29 July 2016
A PHG Foundation report published today urges a considered approach to using technologies such as whole genome sequencing (WGS) to test for high risk cancer gene mutations in people with no family history of the disease. A paper based on the PHG Foundation’s work was published in Hereditary Cancer in Clinical Practice earlier this year.
Technologies such as WGS greatly enhance the speed and ease of testing for cancer-associated mutations. Some organisations such as the American College for Medical Genetics & Genomics (ACMG) and Genomics England in its 100,000 Genomes Project protocol recommend routine screening for mutations in medically actionable genes whenever WGS is done regardless of indication. These include the BRCA1 and BRCA2 genes associated with hereditary breast and ovarian cancer. The report takes the example of testing for breast cancer mutations, but its findings are applicable across a range of inherited conditions.
Testing for germline mutations in breast cancer-associated genes is traditionally reserved for patients whose age, family and personal cancer histories place them above a testing threshold. The prospect of testing individuals who would not meet usual testing criteria for these mutations using WGS raises uncertainties around the level of cancer risk and the clinical utility of the results to inform clinical care. These uncertainties must be acknowledged and, as far as possible, addressed if widespread testing is to become routine, say the report authors, who urge the robust evaluation of developing practice and research in this area.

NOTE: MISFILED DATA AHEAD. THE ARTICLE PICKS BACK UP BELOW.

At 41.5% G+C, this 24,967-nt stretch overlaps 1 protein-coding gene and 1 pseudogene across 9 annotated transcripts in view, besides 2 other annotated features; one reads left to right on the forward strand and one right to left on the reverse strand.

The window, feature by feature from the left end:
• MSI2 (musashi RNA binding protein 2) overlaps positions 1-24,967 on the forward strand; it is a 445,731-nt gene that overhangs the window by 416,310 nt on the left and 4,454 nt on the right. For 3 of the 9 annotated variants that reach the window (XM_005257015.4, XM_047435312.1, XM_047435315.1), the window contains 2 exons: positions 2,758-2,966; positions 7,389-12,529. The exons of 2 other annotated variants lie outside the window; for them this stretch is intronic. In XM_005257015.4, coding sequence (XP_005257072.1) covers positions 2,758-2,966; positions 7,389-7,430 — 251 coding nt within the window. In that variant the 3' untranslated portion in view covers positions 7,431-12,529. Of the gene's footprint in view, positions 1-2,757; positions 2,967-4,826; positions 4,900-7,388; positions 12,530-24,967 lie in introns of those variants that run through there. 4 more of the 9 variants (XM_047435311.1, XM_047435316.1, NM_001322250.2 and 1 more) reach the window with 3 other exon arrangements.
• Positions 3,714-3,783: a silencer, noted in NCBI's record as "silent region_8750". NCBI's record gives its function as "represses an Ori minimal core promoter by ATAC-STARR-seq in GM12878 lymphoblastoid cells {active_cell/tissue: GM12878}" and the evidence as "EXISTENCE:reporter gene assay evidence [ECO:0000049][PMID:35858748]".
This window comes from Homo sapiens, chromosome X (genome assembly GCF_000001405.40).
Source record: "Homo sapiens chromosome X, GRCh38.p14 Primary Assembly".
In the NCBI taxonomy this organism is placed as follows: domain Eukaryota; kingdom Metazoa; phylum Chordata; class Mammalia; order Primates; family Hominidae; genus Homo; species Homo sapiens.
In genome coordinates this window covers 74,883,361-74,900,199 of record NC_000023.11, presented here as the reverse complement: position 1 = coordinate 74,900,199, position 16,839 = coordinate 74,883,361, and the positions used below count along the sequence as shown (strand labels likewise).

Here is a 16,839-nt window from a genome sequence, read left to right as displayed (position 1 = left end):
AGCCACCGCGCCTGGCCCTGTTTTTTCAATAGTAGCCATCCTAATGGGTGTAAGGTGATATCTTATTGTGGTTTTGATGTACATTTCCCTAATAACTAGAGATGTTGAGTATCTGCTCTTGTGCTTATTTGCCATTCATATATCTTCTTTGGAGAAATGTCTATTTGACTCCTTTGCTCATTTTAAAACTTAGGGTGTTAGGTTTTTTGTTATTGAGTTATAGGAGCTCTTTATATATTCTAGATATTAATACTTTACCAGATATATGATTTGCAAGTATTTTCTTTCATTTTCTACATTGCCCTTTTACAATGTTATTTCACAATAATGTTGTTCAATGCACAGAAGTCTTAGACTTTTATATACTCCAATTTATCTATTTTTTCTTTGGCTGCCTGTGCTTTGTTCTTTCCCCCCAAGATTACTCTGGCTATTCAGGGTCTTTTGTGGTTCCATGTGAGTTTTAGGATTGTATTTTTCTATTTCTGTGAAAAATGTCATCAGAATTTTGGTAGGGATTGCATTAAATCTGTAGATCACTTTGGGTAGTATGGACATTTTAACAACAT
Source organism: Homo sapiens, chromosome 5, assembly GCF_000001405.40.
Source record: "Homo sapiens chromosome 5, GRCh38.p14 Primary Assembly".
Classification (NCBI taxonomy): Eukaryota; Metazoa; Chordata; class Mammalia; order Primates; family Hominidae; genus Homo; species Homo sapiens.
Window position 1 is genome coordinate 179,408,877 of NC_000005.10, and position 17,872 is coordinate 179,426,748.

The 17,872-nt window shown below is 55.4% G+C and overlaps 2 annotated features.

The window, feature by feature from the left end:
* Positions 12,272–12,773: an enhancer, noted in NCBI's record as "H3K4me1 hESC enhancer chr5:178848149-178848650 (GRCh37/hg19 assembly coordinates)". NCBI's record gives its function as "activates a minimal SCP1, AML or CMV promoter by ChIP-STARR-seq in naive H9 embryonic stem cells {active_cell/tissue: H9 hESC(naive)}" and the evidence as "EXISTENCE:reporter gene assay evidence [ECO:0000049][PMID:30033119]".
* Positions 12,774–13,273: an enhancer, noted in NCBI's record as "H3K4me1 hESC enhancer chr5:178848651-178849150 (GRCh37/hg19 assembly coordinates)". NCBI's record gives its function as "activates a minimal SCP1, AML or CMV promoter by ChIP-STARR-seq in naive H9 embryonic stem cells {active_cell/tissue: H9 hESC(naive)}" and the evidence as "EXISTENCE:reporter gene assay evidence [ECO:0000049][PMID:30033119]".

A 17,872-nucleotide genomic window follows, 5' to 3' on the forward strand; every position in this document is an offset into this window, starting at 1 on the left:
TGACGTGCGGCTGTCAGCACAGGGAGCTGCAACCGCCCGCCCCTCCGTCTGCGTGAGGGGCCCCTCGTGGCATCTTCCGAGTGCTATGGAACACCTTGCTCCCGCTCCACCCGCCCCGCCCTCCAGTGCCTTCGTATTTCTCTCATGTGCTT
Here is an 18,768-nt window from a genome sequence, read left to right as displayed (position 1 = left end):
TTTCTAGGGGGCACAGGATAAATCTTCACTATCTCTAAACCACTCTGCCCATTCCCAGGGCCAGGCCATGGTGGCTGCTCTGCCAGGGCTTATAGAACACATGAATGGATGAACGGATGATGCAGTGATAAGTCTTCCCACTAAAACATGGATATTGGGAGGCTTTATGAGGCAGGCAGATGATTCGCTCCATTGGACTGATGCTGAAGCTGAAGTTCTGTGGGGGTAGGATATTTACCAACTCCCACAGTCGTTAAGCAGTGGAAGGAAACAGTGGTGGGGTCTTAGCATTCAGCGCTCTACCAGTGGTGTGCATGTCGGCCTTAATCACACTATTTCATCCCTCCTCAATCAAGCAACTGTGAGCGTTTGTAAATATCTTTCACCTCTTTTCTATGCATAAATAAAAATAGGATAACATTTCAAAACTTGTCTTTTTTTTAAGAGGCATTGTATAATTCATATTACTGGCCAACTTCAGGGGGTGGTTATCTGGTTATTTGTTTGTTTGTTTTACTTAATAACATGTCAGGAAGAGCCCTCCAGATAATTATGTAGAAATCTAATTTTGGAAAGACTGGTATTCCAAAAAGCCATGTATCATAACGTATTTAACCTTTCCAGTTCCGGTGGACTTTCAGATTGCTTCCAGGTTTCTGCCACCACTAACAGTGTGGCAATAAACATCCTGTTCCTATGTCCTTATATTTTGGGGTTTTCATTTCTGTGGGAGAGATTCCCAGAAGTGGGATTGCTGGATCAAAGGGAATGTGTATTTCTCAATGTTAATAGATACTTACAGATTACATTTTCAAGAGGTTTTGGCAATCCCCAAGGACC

In producing the report, Whole genome sequencing for breast cancer risk testing, the authors examined population penetrance and gene-disease association for inherited breast cancer gene variants, outlined factors to be considered in order to establish test performance for WGS-based testing for BR CA1 and BRCA2 mutations and described the implications for patients, clinicians and health services.